inscribed in ink (in image) (in Japanese characters) l.r.: (kiwame seal) / Toyokuni ga in the cartouche / (date censor seal; 1854) / (publisher’s seal; Tsutaya Kichizo) inscribed in ink (in image) (in Japanese characters) l.l.: (engraver’s seal)
National Gallery of Victoria, Melbourne
Purchased with funds donated by Allan Myers AO and Maria Myers AO, 2012
This digital record has been made available on NGV Collection Online through the generous support of The Gordon Darling Foundation
Sumo has existed since ancient times with accounts of sumo bouts appearing in Japan’s earliest extant records. Originally an oracular ritual connected with Shinto prayers for the harvest, sumo gradually evolved into a professional spectator sport during the Edo period (1600-1868). Edo period, tournaments were usually held within the grounds of Honjo Ekō-in, a Pure Land Buddhist temple in Edo which still exists in the vicinity of the modern day Ryōgoku Kokugikan (Ryōgoku Sumo Stadium).
Like kabuki actors sumo wrestlers were popular celebrities with successful wrestlers becoming adored public heroes and the subjects of woodblock prints. Detailed polychrome prints were produced by the era’s leading artists and publishers to commemorate a tournament or display an individual wrestler’s fame and prowess. No weight restrictions or weight classes existed in sumo therefore weight gain was an essential part of sumo training and is seen as symbol of status and bravado for each wrestler. Leading wrestlers were skilfully depicted with their half naked bludging bodies filling the full sheet of paper to give a vivid expression of the wrestler’s awesome physique. Other images depict wrestlers adorned with swords and wearing the latest fashion of kimono with haori (coat) as a display of dandyism and their elevated social status.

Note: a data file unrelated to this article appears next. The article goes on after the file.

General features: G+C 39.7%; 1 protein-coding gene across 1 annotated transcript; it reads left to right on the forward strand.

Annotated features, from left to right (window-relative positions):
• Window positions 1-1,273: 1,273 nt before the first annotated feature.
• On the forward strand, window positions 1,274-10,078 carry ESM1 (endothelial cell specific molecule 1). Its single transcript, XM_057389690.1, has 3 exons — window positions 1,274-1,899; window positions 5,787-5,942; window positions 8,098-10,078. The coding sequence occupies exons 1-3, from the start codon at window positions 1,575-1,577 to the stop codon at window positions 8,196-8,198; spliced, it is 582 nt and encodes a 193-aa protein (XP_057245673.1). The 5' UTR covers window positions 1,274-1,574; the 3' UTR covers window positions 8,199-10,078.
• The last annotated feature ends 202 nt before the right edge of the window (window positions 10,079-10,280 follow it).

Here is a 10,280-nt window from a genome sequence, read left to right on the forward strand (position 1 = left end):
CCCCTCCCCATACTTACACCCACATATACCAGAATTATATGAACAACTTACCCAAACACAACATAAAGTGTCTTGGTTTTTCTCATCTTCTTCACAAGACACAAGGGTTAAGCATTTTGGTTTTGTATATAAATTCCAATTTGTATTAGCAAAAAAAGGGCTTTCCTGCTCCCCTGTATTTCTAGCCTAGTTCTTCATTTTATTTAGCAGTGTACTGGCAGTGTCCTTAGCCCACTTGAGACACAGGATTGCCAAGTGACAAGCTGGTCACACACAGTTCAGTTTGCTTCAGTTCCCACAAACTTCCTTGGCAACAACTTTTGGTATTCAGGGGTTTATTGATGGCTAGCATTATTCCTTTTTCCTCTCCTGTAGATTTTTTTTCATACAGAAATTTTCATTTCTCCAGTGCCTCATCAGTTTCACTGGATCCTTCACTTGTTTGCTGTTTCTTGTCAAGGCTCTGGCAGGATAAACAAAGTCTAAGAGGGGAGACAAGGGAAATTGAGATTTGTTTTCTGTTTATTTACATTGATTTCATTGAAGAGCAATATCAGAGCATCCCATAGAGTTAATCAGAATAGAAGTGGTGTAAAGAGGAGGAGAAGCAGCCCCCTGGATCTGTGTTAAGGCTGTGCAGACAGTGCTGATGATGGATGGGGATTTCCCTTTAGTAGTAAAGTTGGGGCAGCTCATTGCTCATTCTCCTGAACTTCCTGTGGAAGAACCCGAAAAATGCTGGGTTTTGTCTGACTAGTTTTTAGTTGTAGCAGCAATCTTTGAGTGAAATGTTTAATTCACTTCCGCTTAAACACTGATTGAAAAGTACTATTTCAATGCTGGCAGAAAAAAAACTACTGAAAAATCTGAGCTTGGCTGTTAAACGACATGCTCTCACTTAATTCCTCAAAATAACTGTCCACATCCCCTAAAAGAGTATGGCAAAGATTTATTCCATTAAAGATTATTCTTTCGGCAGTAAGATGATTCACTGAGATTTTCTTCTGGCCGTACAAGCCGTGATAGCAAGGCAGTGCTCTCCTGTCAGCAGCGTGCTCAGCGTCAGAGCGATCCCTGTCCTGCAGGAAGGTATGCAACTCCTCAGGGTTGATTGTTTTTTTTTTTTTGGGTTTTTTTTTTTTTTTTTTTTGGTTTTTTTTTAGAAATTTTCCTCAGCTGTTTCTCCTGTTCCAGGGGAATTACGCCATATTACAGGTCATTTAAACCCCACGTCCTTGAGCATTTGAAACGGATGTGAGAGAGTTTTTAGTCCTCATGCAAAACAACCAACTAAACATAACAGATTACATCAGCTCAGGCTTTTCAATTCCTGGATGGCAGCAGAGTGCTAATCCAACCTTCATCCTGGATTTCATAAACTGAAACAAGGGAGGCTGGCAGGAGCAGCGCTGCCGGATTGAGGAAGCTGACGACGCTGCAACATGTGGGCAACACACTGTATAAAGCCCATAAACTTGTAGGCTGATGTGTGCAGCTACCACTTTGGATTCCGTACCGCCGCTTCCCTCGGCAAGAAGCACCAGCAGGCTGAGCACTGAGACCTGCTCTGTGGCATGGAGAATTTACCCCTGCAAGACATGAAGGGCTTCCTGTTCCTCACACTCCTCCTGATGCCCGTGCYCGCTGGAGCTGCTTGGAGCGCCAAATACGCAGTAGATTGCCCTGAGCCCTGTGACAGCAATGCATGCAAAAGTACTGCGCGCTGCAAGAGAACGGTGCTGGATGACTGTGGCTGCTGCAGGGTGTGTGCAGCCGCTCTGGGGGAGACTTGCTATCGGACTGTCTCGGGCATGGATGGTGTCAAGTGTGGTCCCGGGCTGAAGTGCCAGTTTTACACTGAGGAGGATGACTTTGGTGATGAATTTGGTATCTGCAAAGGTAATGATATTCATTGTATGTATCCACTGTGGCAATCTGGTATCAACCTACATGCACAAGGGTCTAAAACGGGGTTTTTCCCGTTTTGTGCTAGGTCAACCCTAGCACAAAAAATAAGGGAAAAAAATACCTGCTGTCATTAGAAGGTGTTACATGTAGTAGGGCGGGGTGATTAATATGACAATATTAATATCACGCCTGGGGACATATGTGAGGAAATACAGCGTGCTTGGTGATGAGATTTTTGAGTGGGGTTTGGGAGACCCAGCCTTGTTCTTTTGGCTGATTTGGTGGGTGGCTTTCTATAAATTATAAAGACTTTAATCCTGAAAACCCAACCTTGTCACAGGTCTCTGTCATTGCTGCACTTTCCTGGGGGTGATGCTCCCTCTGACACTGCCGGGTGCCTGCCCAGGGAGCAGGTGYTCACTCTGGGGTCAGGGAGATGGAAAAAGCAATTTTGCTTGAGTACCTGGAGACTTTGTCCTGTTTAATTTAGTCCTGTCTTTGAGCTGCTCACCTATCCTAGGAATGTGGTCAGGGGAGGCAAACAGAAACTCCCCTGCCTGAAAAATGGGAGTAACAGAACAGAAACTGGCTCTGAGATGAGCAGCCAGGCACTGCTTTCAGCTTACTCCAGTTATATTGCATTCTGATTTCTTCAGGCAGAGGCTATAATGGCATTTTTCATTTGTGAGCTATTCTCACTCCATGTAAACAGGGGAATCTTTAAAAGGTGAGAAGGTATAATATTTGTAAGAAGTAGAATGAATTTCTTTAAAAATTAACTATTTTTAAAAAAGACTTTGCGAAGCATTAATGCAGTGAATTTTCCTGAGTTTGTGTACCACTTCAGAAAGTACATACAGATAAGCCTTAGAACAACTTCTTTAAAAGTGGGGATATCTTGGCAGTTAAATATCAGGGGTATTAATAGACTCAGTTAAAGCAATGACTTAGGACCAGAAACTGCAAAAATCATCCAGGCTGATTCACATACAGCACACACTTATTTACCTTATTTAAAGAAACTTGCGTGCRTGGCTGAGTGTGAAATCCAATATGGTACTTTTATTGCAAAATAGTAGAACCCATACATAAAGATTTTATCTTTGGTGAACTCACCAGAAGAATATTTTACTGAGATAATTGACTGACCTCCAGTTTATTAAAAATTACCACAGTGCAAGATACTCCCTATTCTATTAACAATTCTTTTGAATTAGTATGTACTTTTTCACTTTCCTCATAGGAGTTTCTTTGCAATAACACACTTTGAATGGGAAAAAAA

Sumo prints were designed nearly exclusively by artists from Katsukawa School during the period circa 1775-1825. Then for the rest of the Edo period until 1868, and during the Meiji period (1868-1913), the Utagawa School became the major produces with the most productive artist of all being Utagawa Kunisada (Utagawa Toyokuni III).
Nearly half of all Kunisada’s sumo prints are from the five years after the Tenpō reforms (1842), during which time the content of artworks was strictly regulated by the governmental authorities. The representation of kabuki actors and courtesans was banned yet prints of the great sumo tournaments and their wrestlers did not suffer as much under governmental restrictions. The publishers of woodblock prints wanted to ride the great popularity of sumo tournaments and commissioned artists to sketch the heroes of the arena on paper with the intent of selling them to the audience and populace of Edo.